The Caribbean may be more associated with glitzy hotels and five-star luxury, but it has much to tempt backpackers looking for an authentic taste of this tropical melting pot. Discover the other face of the Caribbean as you travel throughout the region and stay at family-run guest-houses and tiny hotels off the beaten tourist track in the likes of Belize, Guyana and St. Eustatius.
There are plenty of islands that offer a more personalised stay, and some countries, including the British Virgin Islands, Antigua & Barbuda, Saint Lucia, and Anguilla have their own online directories listing local lodgings.
Curaçao has a smattering of guest-houses offering inexpensive accommodation.
Martinique also boast gîtes, located mainly in rural areas, offering a more local-orientated, less expensive alternative.
Even on islands such as Barbados, Nassau (The Bahamas) and Puerto Rico, known for their big-name hotels, have a good range of less expensive properties.
Getting around is part of the experience too with a network of inter-island flights and ferry services that offer a cost-effective and scenic way to explore clusters of islands together. Some islands also have good local bus services.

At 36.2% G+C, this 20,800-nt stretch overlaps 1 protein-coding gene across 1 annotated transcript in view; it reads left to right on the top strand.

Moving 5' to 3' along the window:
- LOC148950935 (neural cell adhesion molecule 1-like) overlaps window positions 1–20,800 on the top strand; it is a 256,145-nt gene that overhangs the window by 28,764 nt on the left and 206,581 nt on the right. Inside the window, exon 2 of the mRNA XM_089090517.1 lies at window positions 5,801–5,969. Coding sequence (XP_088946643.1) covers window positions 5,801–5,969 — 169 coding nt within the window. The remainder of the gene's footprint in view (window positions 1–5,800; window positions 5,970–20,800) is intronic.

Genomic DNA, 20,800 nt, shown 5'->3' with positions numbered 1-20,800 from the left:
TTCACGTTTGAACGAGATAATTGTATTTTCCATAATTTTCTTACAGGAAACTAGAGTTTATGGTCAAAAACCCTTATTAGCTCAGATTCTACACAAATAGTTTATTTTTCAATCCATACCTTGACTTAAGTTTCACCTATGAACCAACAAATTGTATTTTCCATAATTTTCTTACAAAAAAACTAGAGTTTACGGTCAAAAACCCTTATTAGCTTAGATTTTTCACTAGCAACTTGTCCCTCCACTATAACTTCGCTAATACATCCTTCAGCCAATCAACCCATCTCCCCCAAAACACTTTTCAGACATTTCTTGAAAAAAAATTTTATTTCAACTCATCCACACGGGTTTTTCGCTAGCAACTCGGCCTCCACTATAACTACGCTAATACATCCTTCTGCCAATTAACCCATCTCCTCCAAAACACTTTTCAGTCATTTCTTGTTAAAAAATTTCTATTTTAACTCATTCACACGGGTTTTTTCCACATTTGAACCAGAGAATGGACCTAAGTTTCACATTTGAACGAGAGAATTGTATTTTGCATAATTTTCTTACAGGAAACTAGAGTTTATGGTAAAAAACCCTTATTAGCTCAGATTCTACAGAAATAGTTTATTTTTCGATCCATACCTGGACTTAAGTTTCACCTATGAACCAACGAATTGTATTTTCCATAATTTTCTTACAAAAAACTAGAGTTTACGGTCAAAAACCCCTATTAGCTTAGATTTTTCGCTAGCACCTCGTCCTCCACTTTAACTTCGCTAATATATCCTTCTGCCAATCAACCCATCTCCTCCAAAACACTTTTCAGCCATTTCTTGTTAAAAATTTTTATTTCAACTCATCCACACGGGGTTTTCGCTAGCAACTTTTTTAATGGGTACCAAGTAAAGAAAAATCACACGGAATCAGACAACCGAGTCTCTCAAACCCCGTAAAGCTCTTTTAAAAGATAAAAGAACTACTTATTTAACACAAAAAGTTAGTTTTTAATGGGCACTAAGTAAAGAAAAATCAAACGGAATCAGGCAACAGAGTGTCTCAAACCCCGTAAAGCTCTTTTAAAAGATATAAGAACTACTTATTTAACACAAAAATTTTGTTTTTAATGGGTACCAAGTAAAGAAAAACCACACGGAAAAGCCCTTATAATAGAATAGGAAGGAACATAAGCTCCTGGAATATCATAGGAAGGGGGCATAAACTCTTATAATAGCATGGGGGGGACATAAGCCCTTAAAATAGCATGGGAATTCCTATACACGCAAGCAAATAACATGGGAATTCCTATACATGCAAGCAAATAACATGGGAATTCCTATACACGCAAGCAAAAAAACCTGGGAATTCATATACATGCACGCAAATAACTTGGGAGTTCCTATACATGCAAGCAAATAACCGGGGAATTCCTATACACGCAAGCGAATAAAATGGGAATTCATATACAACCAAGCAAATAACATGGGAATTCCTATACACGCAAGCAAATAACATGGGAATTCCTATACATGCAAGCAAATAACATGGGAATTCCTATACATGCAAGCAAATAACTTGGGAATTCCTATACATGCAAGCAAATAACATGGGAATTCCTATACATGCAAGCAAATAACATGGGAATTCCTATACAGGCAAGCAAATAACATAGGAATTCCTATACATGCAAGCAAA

The beautiful tropical scenery makes backpacking a joy and many of the beaches are public so you don’t need to worry about where to spend the days chilling out. Bustling markets, fish-fry evenings and street parties also serve up an intoxicating flavour of local life at low cost.
And on the dual nationality island of Saint-Martin/St. Maarten, you can enjoy two cultures in one with the distinctly different French and Dutch communities.
But one of the most rewarding aspects of backpacking around this region is the people, who are naturally warm and friendly. Jamaica and The Bahamas run special programmes free of charge that put visitors in touch with local families who will socialise with them during their stay; while Grenada runs a Homestay programme enabling visitors to stay with families in their own homes.
For visitors wanting to get involved in community activities, there are various voluntourism projects, some of which are run by local hotels. These can include reading projects at schools and beach clean-ups.
Street food is a Caribbean staple with patties, rotis, peas ‘n’ rice and jerk meats offering a delicious
on-the-go alternative to restaurant fare. Away from tourist areas, prices are more competitive, so it’s worth seeing where the locals go for their food. It could be a roadside van selling hot takeaways or a jerk pit with spiced meats, but it promises to be good value as well as tasty